What Is A Diagnostic Error?
Medical Care Requires an Accurate Diagnosis for Treatment
“Where does it Hurt?”
Studies have shown that there are over 440,000 fatal medical errors that occur each year in the United States. Often, the problem begins right from the beginning. This is because the course of proper medical care always begins with a diagnosis. Doctors and nurses must ask the right questions and make correct observations from the start before they can begin the proper treatment–indeed, good medical care requires a good diagnosis.
An example: if someone complains of knee pain, they see a type of doctor that treats the joints, an “orthopedic surgeon.” Orthopedic surgeons perform surgical procedures, fix fractures, and replace joints. The first thing the doctor will do is ask what the patient is feeling and then examine the knee. They may also move the joint around and observe any limitations. Often, they order an X-ray. X-rays use radiation to see through the skin and soft tissues and detect abnormalities in the bones and other larger structures.
With the benefit of the examination and an x-ray, a good orthopedic surgeon can decide whether they can diagnose the problem or if more tests are needed. But without asking the right questions, they cannot know if there might be a fracture or damage to cartilage, or even a muscle pull. The doctor cannot prescribe physical therapy if it turned out the patient actually had a tumor in their leg.
Medical Insurers Focus on Diagnostic Errors
In the United States, Medical care is a business. Thus, hospitals and doctors obtain insurance protection for when a claim is made against them for care that fell below medical standards. Thus, insurers focus on the origin of medical errors to get to the root cause for money awards to patients. According to a 2014-2018 study, “diagnostic errors” had the second-highest average payout compared to other types of cases. The same study revealed that diagnostic cases cumulative payout was largest. The study went on to discuss the importance of ordering the right tests in the diagnostic process. Some of these were the product of the doctor not following-up with the patient about results.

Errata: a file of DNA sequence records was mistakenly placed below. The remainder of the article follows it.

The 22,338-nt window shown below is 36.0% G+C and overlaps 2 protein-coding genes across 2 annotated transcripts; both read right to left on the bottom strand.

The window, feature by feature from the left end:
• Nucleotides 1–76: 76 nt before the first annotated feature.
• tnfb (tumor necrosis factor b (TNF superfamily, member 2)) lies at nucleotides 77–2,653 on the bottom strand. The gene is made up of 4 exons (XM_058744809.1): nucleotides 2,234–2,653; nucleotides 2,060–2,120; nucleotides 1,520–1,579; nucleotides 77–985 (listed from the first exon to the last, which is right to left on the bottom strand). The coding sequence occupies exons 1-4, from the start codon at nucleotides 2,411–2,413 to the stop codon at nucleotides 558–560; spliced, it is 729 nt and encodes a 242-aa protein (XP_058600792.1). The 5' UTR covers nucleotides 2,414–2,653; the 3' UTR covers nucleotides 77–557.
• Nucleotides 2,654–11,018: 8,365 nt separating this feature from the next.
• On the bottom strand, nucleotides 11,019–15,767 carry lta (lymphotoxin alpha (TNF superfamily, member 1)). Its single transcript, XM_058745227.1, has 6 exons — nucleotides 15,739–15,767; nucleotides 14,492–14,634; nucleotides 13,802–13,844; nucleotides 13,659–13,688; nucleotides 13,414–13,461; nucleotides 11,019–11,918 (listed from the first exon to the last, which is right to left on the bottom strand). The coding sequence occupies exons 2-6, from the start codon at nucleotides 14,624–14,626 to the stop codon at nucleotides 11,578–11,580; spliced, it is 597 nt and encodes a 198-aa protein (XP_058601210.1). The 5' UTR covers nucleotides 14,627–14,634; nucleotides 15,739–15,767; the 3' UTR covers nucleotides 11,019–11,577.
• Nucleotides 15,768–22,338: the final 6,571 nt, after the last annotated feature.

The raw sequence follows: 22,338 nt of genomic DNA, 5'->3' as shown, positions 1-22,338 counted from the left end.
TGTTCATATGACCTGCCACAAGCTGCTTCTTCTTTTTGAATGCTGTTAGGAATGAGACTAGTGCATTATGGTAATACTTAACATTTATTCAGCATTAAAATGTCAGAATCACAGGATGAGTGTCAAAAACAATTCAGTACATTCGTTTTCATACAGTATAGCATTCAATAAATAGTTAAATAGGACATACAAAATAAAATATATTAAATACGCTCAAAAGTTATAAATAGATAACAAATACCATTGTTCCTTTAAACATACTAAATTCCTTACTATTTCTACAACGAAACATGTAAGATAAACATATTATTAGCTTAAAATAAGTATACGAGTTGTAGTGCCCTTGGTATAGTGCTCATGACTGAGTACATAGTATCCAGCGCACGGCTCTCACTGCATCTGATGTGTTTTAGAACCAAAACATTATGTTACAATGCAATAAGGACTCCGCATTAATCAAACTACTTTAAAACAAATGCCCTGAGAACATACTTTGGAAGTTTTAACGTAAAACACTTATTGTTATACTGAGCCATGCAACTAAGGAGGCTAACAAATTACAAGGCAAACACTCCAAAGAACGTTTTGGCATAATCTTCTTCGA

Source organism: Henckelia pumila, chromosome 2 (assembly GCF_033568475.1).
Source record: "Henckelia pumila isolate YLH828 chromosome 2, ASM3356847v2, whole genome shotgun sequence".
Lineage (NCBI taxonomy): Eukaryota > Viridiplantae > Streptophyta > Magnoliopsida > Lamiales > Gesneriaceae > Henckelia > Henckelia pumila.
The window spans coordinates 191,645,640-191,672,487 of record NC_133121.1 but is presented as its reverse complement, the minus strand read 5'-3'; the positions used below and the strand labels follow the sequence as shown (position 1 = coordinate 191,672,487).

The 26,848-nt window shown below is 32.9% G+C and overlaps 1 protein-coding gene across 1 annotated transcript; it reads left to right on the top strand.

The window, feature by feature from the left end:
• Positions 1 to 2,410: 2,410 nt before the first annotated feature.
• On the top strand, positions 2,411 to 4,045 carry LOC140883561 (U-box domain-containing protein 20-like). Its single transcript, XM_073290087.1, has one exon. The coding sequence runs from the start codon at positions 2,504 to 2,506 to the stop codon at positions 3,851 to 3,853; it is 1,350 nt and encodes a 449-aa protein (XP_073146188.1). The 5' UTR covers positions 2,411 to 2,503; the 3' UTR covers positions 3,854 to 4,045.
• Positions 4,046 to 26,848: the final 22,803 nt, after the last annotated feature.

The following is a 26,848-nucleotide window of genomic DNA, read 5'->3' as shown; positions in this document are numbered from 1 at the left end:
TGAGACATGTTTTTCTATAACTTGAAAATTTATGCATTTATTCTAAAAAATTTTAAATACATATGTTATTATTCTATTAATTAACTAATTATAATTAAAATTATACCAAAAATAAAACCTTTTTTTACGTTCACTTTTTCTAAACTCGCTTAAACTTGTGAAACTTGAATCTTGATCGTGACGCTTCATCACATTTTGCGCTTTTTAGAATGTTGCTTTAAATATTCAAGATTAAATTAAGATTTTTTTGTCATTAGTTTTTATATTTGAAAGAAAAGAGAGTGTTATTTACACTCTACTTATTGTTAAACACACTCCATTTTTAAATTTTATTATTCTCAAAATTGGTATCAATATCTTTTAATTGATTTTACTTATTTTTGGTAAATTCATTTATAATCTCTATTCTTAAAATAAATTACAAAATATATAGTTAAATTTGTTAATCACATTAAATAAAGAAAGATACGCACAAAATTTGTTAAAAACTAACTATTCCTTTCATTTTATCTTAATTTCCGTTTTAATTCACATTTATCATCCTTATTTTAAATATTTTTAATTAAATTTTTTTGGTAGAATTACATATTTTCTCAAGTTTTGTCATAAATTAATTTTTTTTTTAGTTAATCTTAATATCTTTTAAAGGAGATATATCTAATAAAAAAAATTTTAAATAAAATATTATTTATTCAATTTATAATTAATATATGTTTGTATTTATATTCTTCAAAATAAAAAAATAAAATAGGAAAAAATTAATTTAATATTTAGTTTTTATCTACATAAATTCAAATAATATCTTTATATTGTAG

What Can Patients Do?
Medical problems often get worse over time, especially without treatment (even more likely with the wrong treatment). This places even more emphasis on starting down the right path right from the start. As a patient, it is your responsibility to be clear with your doctor. Answer all their questions. Tell them about your experiences. Be measured and patient to make sure the doctor understood you. Doctors work under stressful conditions. And the business of medicine demands that they treat high numbers of patients quickly.
Do not be afraid to ask questions to confirm that the doctor understood your concerns and the symptoms you experience. The old phrase “you only get one chance to make a first impression” holds true here. You can also write down your symptoms, medicines, timeline, and questions before seeing the doctor. That way, you will know what you told them. It is easy to forget something important in the rush of a doctor visit.
And if you are not getting your questions answered, and you experience a problem, you can also consult a lawyer. The lawyers at Dwyer & Coogan, P.C. have devoted their time to learning about medical practice. They know the questions to ask you and will understand how your treatment likely went. If you experience an injury after medical treatment, you have the right to get a “second opinion” from a lawyer just like you have the right to a medical second opinion.